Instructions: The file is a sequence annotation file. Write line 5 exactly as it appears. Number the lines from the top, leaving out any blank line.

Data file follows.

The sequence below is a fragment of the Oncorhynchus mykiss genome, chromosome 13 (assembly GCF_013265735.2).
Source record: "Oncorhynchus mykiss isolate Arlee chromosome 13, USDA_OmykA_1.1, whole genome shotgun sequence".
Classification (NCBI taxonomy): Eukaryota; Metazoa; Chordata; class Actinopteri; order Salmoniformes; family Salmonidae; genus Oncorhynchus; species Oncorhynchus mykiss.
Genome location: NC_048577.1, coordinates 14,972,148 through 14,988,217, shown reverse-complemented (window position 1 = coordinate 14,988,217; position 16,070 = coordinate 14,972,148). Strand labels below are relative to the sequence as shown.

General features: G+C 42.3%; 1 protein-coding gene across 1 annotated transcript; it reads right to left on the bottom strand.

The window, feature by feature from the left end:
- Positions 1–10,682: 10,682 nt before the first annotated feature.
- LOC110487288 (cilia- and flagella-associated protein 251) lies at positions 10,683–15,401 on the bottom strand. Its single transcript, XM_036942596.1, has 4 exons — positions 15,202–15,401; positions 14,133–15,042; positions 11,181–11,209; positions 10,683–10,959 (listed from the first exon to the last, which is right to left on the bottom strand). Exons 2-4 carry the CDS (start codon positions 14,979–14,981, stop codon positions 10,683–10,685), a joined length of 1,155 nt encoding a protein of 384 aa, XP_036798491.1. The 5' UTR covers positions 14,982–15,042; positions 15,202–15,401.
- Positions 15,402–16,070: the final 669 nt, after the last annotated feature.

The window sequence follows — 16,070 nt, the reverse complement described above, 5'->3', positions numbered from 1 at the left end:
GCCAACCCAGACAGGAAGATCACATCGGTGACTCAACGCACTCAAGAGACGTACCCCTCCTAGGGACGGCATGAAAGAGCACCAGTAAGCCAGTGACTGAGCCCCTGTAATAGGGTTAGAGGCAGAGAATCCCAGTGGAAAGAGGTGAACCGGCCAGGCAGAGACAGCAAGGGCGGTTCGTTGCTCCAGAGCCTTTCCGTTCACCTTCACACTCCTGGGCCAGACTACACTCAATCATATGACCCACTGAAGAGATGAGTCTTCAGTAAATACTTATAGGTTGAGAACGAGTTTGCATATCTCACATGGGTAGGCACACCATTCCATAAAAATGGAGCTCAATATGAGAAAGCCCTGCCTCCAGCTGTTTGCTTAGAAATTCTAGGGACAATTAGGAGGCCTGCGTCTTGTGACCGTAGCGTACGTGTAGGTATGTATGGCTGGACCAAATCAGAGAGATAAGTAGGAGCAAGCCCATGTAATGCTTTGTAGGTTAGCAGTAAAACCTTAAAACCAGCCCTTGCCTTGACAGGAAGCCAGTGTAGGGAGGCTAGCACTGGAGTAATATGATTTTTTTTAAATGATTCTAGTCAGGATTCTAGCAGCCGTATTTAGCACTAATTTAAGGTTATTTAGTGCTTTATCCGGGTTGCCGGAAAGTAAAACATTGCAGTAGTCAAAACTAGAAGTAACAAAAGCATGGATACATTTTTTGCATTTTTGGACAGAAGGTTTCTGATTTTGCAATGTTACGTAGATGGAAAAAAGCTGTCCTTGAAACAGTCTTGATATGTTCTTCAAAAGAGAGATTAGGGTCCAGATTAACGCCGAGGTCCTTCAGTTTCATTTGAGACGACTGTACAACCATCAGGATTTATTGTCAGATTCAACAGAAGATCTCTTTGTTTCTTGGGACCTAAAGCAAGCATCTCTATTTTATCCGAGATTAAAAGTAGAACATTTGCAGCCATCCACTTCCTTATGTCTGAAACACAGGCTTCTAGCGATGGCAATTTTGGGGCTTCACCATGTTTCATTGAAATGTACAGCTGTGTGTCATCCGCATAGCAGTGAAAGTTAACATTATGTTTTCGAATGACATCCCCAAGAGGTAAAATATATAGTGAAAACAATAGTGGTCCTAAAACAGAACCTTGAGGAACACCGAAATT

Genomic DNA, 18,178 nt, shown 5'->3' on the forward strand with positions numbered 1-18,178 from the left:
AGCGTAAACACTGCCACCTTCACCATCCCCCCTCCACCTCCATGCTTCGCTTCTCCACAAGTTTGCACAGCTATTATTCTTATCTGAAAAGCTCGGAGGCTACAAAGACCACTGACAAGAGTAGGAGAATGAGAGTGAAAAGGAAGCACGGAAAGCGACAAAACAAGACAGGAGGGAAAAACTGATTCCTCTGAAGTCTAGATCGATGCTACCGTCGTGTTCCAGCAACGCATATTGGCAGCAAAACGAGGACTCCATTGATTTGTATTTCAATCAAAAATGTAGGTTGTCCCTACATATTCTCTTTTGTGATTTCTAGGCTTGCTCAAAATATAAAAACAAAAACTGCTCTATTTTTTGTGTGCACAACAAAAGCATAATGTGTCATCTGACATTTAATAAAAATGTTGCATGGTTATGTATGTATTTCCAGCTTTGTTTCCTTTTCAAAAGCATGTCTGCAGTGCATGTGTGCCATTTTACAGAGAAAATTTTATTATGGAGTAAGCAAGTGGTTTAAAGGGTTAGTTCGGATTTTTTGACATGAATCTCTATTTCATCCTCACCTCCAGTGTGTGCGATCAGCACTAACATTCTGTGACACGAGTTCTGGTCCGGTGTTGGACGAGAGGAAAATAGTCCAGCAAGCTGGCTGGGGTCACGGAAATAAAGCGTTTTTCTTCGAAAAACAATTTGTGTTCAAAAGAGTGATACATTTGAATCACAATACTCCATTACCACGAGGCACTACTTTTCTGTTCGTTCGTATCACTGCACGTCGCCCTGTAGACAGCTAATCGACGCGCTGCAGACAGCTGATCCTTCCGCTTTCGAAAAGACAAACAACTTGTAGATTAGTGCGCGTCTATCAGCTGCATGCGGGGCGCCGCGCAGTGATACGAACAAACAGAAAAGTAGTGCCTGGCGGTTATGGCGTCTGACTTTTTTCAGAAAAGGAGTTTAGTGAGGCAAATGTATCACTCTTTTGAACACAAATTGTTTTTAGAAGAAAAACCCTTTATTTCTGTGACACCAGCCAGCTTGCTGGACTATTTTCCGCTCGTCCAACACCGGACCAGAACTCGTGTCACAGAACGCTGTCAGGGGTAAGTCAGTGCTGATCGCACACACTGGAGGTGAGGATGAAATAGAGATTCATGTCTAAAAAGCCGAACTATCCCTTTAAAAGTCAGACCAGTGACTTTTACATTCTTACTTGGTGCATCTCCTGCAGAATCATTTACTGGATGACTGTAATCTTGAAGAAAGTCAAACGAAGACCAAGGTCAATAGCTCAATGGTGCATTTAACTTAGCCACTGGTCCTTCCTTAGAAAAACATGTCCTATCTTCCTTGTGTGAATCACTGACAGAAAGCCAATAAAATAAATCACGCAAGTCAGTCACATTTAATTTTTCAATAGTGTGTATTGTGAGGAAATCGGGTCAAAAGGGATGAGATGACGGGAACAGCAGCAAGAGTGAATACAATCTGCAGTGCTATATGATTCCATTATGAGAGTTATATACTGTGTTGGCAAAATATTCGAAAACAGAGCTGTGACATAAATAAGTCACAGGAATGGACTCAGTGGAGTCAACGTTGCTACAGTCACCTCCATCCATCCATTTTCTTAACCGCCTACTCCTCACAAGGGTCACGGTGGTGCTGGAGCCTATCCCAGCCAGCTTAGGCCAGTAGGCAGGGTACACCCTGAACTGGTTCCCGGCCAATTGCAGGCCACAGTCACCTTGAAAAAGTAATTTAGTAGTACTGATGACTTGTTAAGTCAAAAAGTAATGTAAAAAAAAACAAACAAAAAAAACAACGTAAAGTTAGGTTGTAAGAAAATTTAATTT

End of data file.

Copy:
General features: G+C 42.3%; 1 protein-coding gene across 1 annotated transcript; it reads right to left on the bottom strand.